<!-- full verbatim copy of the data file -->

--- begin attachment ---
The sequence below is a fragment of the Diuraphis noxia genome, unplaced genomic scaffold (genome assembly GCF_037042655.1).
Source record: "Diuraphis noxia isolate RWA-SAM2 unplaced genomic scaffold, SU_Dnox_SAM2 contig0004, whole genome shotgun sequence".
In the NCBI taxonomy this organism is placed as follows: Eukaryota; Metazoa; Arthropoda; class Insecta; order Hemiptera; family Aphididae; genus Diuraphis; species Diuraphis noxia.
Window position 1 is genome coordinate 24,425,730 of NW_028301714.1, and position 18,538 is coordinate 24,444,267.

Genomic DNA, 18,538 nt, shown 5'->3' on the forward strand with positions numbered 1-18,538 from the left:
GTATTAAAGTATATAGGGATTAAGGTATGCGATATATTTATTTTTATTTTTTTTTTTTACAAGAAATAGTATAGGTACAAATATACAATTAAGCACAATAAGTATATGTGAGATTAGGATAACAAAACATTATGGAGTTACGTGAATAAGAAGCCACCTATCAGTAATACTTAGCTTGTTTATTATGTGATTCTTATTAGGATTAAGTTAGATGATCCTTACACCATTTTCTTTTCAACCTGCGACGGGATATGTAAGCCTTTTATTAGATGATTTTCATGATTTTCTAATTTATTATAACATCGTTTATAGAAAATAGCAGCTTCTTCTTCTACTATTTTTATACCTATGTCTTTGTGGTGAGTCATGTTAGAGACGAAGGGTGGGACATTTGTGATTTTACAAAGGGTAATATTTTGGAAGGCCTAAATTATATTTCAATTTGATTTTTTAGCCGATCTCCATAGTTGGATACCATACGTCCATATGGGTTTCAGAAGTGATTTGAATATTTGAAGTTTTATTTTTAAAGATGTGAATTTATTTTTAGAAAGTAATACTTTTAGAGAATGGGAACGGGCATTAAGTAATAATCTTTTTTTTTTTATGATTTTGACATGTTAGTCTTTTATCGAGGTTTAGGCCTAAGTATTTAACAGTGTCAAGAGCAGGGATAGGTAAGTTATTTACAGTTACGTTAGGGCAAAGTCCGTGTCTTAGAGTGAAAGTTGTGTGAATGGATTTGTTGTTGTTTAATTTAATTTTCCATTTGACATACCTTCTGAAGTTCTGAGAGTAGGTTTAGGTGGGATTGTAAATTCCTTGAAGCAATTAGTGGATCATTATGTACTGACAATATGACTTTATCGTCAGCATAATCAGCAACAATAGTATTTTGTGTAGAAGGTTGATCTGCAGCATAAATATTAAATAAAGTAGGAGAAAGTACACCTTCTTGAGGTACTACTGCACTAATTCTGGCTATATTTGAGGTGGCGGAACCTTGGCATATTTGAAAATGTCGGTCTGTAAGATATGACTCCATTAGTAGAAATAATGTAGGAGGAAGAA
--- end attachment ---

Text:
The sequence below is a fragment of the Diuraphis noxia genome, unplaced genomic scaffold (genome assembly GCF_037042655.1).
Source record: "Diuraphis noxia isolate RWA-SAM2 unplaced genomic scaffold, SU_Dnox_SAM2 contig0004, whole genome shotgun sequence".
In the NCBI taxonomy this organism is placed as follows: Eukaryota; Metazoa; Arthropoda; class Insecta; order Hemiptera; family Aphididae; genus Diuraphis; species Diuraphis noxia.
Window position 1 is genome coordinate 24,425,730 of NW_028301714.1, and position 18,538 is coordinate 24,444,267.

Genomic DNA, 18,538 nt, shown 5'->3' on the forward strand with positions numbered 1-18,538 from the left:
GTATTAAAGTATATAGGGATTAAGGTATGCGATATATTTATTTTTATTTTTTTTTTTTACAAGAAATAGTATAGGTACAAATATACAATTAAGCACAATAAGTATATGTGAGATTAGGATAACAAAACATTATGGAGTTACGTGAATAAGAAGCCACCTATCAGTAATACTTAGCTTGTTTATTATGTGATTCTTATTAGGATTAAGTTAGATGATCCTTACACCATTTTCTTTTCAACCTGCGACGGGATATGTAAGCCTTTTATTAGATGATTTTCATGATTTTCTAATTTATTATAACATCGTTTATAGAAAATAGCAGCTTCTTCTTCTACTATTTTTATACCTATGTCTTTGTGGTGAGTCATGTTAGAGACGAAGGGTGGGACATTTGTGATTTTACAAAGGGTAATATTTTGGAAGGCCTAAATTATATTTCAATTTGATTTTTTAGCCGATCTCCATAGTTGGATACCATACGTCCATATGGGTTTCAGAAGTGATTTGAATATTTGAAGTTTTATTTTTAAAGATGTGAATTTATTTTTAGAAAGTAATACTTTTAGAGAATGGGAACGGGCATTAAGTAATAATCTTTTTTTTTTTATGATTTTGACATGTTAGTCTTTTATCGAGGTTTAGGCCTAAGTATTTAACAGTGTCAAGAGCAGGGATAGGTAAGTTATTTACAGTTACGTTAGGGCAAAGTCCGTGTCTTAGAGTGAAAGTTGTGTGAATGGATTTGTTGTTGTTTAATTTAATTTTCCATTTGACATACCTTCTGAAGTTCTGAGAGTAGGTTTAGGTGGGATTGTAAATTCCTTGAAGCAATTAGTGGATCATTATGTACTGACAATATGACTTTATCGTCAGCATAATCAGCAACAATAGTATTTTGTGTAGAAGGTTGATCTGCAGCATAAATATTAAATAAAGTAGGAGAAAGTACACCTTCTTGAGGTACTACTGCACTAATTCTGGCTATATTTGAGGTGGCGGAACCTTGGCATATTTGAAAATGTCGGTCTGTAAGATATGACTCCATTAGTAGAAATAATGTAGGAGGAAGAA